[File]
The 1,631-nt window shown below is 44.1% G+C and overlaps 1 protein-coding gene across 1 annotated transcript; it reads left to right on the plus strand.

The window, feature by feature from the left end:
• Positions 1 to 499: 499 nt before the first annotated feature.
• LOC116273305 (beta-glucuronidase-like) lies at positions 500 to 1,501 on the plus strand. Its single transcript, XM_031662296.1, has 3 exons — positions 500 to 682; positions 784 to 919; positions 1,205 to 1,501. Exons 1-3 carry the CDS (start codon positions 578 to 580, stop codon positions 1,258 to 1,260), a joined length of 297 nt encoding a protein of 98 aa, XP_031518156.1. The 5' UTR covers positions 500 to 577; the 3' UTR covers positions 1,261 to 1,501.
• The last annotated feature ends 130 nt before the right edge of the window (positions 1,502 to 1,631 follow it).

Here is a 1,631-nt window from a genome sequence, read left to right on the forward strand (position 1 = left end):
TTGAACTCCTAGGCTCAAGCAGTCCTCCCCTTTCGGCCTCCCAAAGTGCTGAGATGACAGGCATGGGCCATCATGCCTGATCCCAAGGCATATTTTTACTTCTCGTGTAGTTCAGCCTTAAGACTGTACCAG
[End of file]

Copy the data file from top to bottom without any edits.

The 1,631-nt window shown below is 44.1% G+C and overlaps 1 protein-coding gene across 1 annotated transcript; it reads left to right on the plus strand.

The window, feature by feature from the left end:
• Positions 1 to 499: 499 nt before the first annotated feature.
• LOC116273305 (beta-glucuronidase-like) lies at positions 500 to 1,501 on the plus strand. Its single transcript, XM_031662296.1, has 3 exons — positions 500 to 682; positions 784 to 919; positions 1,205 to 1,501. Exons 1-3 carry the CDS (start codon positions 578 to 580, stop codon positions 1,258 to 1,260), a joined length of 297 nt encoding a protein of 98 aa, XP_031518156.1. The 5' UTR covers positions 500 to 577; the 3' UTR covers positions 1,261 to 1,501.
• The last annotated feature ends 130 nt before the right edge of the window (positions 1,502 to 1,631 follow it).

Here is a 1,631-nt window from a genome sequence, read left to right on the forward strand (position 1 = left end):
TTGAACTCCTAGGCTCAAGCAGTCCTCCCCTTTCGGCCTCCCAAAGTGCTGAGATGACAGGCATGGGCCATCATGCCTGATCCCAAGGCATATTTTTACTTCTCGTGTAGTTCAGCCTTAAGACTGTACCAG